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Yet proofs of her love, too, are strong ;
And unworthy of bliss if I'm wrong.
I know not how much I adore :
And I wonder I prized them no more !
[Exit. SCENE III.- A Room in DON JEROME's House.
Enter DONNA LOUISA and DUENNA. Don. Louisa. But, my dear Margaret, my charming Duenna, do you
think we shall succeed? Duen. I tell you again, I have no doubt on't; but it must be instantly put to the trial. Everything is prepared in your room, and for the rest we must trust to fortune.
Don. Louisa. My father's oath was, never to see me till I had consented to
Duen. 'Twas thus I overheard him say to his friend, Don Guzman,
I will demand of her to-morrow, once for all, whether she will consent to marry Isaac Mendoza ; if she hesitates, I will make a solemn oath never to see or speak to her till she returns to her duty.—These were his words.
Don. Louisa. And on his known obstinate adherence to what he has once said, you have formed this plan for my escape.
-But have you secured my maid in our interest ? Duen. She is a party in the whole; but remember, if we succeed, you resign all right and title in little Isaac, the Jew, over to me.
Don. Louisa. That I do with all my soul; get him if you can, and I shall wish you joy most heartily. He is twenty times as rich as my poor Antonio.
But when his worth my hand shall gain,
No word or look of mine shall show
Yet still his grateful heart shall own
I loved him for himself alone. Duen. I hear Don Jerome coming.-Quick, give me the last letter I brought you from Antonio--you know that is to be the ground of my dismission-I must slip out to seal it up, as undelivered.
[Exit. Enter Don JEROME and Don FERDINAND. Don Jer. What, I suppose you have been serenading too ! Eh, disturbing some peaceable neighbourhood with villanous catgut and lascivious piping! Out on't ! you set your sister, here, a vile example ; but I come to tell you, madam, that I'll suffer no more of these midnight incantations—these amorous orgies, that steal the senses in the hearing; as, they say, Egyptian embalmers serve mummies, extracting the brain through the ears.
However, there's an end of your frolics—Isaac Mendoza will be here presently, and to-morrow you shall
Don. Louisa. Never, while I have life !
Don Ferd. Indeed, sir, I wonder how you can think of such a man for a son-in-law.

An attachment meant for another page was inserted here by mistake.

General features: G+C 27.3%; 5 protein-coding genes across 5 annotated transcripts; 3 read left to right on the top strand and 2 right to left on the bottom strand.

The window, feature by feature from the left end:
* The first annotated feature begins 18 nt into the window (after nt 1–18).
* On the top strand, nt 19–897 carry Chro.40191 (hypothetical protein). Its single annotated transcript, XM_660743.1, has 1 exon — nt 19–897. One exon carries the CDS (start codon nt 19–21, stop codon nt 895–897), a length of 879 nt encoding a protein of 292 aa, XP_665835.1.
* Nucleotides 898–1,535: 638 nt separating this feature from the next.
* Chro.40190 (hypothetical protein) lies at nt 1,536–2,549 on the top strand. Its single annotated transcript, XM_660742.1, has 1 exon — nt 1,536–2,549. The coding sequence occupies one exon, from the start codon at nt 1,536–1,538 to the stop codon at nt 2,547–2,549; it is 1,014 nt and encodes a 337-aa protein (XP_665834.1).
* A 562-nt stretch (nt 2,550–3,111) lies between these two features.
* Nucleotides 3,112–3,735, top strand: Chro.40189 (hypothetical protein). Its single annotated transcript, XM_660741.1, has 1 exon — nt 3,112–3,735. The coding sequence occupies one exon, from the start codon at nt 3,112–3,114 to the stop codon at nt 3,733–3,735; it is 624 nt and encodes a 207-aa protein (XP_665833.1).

Don Jer. Sir, you are very kind to favour me with your sentiments—and pray, what is your objection to him ?
Don Ferd. He is a Portuguese, in the first place.
Don Jer. Another mistake : he has been a Christian these six weeks.
Don Ferd. Ay, he left his old religion for an estate, and has not had time to get a new one.
Don. Louisa. But stands like a dead wall between church and synagogue, or like the blank leaves between the Old and New Testament.
Don Jer. Anything more?
Don Ferd. But the most remarkable part of his character is his passion for deceit and tricks of cunning.
Don. Louisa. Though at the same time the fool predominates so much over the knave, that I am told he is generally the dupe of his own art.
Don Ferd. True; like an unskilful gunner, he usually misses his aim, and is hurt by the recoil of his own piece.
Out of my
Don Jer. Anything more?
Don. Louisa. To sum up all, he has the worst fault a hus. band can have-he's not my choice.
Don Jer. But you are his; and choice on one side is sufficient-two lovers should never meet in marriage—be you sour as you please, he is sweet-tempered; and for your good fruit, there's nothing like ingrafting on a crab.
Don. Louisa. I detest him as a lover, and shall ten times more as a husband.
Don Jer. I don't know that-marriage generally makes a great change—but, to cut the matter short, will you have him or not?
Don. Louisa. There is nothing else I could disobey you in. Don Jer. Do you value your father's peace ?
Don. Louisa. So much, that I will not fasten on him the regret of making an only daughter wretched.
Don Jer. Very well, ma’am, then mark me-never more will I see or converse with you till you return to your duty-no reply—this and your chamber shall be your apartments; I never will stir out without leaving you under lock and key, and when I'm at home no creature can approach you but through my library : we'll try who can be most obstinate. sight there remain till you know your duty. [Pushes her out.
Don Ferd. Surely, sir, my sister's inclinations should be consulted in a matter of this kind, and some regard paid to Don Antonio, being my particular friend.
Don Jer. That, doubtless, is a very great recommendation ! - I certainly have not paid sufficient respect to it.
Don Ferd. There is not a man living I would sooner choose for a brother-in-law,